Academics and athletics are a balancing act

Senior David Matlock has become a top scholar-athlete at Stratford

David Matlock, Gazebo Sports Writer

After a long day of football practice, I would catch a ride home, shower and finish dinner.

But just when I felt like going to bed, I would realize I had homework in all four of my AP classes and an article to write for journalism.

Since my freshman year, my average school day has ended at around 7 p.m. I was only able to begin homework as late as 9.

David Matlock, No. 56 on the left, was a co-captain for the Eagles football team.

Anyone involved with an extracurricular knows the amount of dedication it takes. Theatre, sports, academic teams or just any individual hobby requires all of your focus if you want to get better.

That is easily said, but you have to maintain a good enough GPA so the school and your parents allow you to continue what you do. What is acceptable for school was not to my own standards.

My mother has always said to me, “Just as easily as you step on that field, I can easily yank you off if your grades are not to my liking.”

So I have had to manage my workload while keeping my team a top priority.

Of course, my senior year has allowed me to be more lenient on my workload. But there is still the looming challenge over my head to make sure everything gets done.

During all my time at Stratford, I have never been perfect at covering all of my subjects.

My freshmen and sophomore year were easier. While many people would dispute sophomore year as being an “easy” year, I started to struggle last year as a junior when I was tasked with four very challenging AP classes.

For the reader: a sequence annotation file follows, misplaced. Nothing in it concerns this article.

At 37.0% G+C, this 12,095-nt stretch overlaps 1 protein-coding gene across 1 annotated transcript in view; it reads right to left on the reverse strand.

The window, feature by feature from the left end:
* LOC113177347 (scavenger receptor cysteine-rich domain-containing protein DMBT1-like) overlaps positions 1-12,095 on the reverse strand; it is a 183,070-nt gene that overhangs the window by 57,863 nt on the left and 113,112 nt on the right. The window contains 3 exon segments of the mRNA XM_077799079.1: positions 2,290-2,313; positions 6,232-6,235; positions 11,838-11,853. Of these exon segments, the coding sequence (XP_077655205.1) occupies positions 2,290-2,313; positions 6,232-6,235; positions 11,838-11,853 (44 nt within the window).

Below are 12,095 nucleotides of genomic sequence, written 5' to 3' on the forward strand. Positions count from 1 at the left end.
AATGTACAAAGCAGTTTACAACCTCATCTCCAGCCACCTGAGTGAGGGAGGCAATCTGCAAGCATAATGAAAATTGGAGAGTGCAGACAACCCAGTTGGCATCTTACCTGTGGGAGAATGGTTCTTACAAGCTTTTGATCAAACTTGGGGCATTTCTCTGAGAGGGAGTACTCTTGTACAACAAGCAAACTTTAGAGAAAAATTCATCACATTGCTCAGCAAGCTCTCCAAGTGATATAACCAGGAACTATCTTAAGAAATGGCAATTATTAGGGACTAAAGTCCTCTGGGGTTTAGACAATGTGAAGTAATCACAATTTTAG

It was additionally stressful because I had earned a starting spot on the football team. I had never truly experienced the stress of playing a varsity sport while juggling a serious school workload.

I tried my absolute hardest to finish all my work, but I found myself getting four hours of sleep. My performance at practice, in class and all-around suffered because my body was under heavy amounts of stress.

If you’re trying to remain competitive in the field and in the classroom, you have to be willing to have a misstep in school. I would have at least once a week when I would turn in a homework assignment late because I had to make sure that I got a reasonable amount of sleep.

This sounds completely like a heretical statement, but one late homework assignment with seven or eight hours of sleep was completely worth it.

However, any off days I had would have to be completely dedicated to school, so that meant more work on the weekends and spending nights on assignments rather than out with friends.

I found that the most success I had balancing both of my obligations was by sacrificing certain things that weren’t as important in the long run.